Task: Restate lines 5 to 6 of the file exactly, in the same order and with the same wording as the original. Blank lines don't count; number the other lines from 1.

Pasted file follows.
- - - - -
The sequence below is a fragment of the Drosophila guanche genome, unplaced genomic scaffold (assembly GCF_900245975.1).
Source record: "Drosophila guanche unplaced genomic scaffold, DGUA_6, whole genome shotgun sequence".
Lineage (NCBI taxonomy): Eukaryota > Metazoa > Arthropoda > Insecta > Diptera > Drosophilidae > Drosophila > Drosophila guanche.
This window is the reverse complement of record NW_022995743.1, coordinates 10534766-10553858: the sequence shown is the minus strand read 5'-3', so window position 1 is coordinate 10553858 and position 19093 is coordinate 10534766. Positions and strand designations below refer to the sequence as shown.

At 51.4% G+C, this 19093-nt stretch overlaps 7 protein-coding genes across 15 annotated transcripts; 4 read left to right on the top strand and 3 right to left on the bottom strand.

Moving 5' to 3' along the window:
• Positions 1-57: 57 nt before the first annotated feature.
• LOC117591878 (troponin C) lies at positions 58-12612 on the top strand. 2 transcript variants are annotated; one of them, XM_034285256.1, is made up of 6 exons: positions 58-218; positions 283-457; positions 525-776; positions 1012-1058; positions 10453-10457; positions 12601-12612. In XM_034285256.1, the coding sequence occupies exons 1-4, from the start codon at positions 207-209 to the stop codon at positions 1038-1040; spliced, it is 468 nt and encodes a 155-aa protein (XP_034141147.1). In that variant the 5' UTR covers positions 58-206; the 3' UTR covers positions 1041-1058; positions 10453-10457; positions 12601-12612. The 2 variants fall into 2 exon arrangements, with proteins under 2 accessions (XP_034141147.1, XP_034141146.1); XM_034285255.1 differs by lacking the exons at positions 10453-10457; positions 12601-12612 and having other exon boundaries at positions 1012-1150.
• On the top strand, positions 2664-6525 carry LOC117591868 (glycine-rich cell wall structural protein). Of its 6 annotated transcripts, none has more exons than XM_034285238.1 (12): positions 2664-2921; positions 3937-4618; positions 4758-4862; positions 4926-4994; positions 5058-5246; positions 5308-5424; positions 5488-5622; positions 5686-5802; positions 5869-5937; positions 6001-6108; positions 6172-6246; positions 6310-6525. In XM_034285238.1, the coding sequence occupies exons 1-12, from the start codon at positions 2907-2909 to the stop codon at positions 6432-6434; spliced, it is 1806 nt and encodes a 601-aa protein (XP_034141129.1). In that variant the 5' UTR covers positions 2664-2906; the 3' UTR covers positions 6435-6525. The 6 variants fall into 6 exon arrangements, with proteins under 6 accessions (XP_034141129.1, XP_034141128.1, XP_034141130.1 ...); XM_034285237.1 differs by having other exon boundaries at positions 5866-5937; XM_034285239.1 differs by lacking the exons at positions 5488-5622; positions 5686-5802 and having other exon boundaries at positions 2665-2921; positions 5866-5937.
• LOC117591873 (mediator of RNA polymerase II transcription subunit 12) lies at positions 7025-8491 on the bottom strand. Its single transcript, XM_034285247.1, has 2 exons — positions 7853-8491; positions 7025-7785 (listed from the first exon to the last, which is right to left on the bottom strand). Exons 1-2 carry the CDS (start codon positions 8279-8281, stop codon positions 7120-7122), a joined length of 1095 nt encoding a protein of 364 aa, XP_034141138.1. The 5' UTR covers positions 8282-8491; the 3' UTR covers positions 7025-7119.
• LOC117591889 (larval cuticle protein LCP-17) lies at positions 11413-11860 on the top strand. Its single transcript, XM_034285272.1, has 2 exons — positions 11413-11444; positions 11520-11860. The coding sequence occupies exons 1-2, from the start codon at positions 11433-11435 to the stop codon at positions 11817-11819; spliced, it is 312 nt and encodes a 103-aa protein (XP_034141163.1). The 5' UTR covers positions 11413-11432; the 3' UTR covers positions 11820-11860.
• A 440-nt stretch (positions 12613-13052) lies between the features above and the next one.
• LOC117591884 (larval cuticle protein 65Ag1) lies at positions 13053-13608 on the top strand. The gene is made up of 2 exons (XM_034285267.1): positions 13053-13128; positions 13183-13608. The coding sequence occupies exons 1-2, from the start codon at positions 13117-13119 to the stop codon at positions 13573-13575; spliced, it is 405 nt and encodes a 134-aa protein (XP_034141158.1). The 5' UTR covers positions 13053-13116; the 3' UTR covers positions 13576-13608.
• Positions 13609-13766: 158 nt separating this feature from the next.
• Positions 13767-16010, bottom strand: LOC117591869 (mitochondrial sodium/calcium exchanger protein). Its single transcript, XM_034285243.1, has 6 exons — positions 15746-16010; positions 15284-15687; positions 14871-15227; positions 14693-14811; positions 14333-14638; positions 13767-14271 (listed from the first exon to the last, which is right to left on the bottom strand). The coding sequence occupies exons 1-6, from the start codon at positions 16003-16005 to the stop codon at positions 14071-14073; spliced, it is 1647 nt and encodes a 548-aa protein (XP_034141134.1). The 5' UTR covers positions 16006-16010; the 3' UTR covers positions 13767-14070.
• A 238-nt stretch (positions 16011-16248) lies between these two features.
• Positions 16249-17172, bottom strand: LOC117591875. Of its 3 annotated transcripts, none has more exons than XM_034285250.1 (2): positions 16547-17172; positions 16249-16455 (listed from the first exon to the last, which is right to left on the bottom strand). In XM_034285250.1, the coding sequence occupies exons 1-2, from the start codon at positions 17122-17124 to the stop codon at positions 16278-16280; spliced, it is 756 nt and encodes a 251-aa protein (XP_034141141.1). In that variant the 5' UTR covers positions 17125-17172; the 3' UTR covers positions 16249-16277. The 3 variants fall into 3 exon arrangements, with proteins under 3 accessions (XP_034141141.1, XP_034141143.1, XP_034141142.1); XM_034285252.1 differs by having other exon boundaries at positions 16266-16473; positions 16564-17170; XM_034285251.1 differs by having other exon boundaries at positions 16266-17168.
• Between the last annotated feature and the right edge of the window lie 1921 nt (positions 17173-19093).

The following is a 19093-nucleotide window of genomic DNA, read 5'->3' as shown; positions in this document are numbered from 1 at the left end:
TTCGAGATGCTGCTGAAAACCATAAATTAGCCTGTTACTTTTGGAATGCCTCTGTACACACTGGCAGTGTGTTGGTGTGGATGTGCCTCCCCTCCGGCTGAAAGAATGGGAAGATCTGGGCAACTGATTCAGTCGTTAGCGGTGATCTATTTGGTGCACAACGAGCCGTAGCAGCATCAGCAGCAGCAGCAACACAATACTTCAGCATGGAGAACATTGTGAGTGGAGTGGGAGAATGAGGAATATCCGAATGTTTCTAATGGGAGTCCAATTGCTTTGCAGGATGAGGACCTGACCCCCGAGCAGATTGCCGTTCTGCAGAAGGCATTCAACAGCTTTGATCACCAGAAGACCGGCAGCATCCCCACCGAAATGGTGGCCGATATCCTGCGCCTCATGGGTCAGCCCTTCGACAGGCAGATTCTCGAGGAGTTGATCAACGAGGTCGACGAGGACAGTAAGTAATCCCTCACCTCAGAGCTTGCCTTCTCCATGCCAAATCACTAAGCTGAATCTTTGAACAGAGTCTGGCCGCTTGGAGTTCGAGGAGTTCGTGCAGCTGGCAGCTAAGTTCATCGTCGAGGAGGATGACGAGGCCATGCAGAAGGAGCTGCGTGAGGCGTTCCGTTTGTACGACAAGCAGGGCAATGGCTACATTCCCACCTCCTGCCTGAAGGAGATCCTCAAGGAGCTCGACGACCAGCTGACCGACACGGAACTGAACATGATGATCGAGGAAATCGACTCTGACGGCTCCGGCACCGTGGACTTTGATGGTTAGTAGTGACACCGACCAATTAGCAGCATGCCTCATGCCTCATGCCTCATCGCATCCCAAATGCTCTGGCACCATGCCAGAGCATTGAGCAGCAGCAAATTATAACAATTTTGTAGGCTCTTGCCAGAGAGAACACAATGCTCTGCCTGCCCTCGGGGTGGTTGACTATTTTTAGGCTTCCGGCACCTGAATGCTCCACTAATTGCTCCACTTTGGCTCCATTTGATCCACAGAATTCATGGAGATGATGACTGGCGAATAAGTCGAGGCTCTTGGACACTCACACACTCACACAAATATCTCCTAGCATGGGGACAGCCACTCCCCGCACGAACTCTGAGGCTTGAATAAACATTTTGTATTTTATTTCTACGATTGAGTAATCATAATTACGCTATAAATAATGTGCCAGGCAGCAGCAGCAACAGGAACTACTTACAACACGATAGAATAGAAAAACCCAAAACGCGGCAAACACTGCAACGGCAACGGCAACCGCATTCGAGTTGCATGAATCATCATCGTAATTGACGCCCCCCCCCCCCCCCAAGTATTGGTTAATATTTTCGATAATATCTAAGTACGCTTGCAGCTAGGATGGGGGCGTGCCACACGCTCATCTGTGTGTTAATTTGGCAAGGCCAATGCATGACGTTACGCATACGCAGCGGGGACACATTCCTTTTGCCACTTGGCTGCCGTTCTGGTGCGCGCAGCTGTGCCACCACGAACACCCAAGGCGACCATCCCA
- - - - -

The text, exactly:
At 51.4% G+C, this 19093-nt stretch overlaps 7 protein-coding genes across 15 annotated transcripts; 4 read left to right on the top strand and 3 right to left on the bottom strand.

Moving 5' to 3' along the window: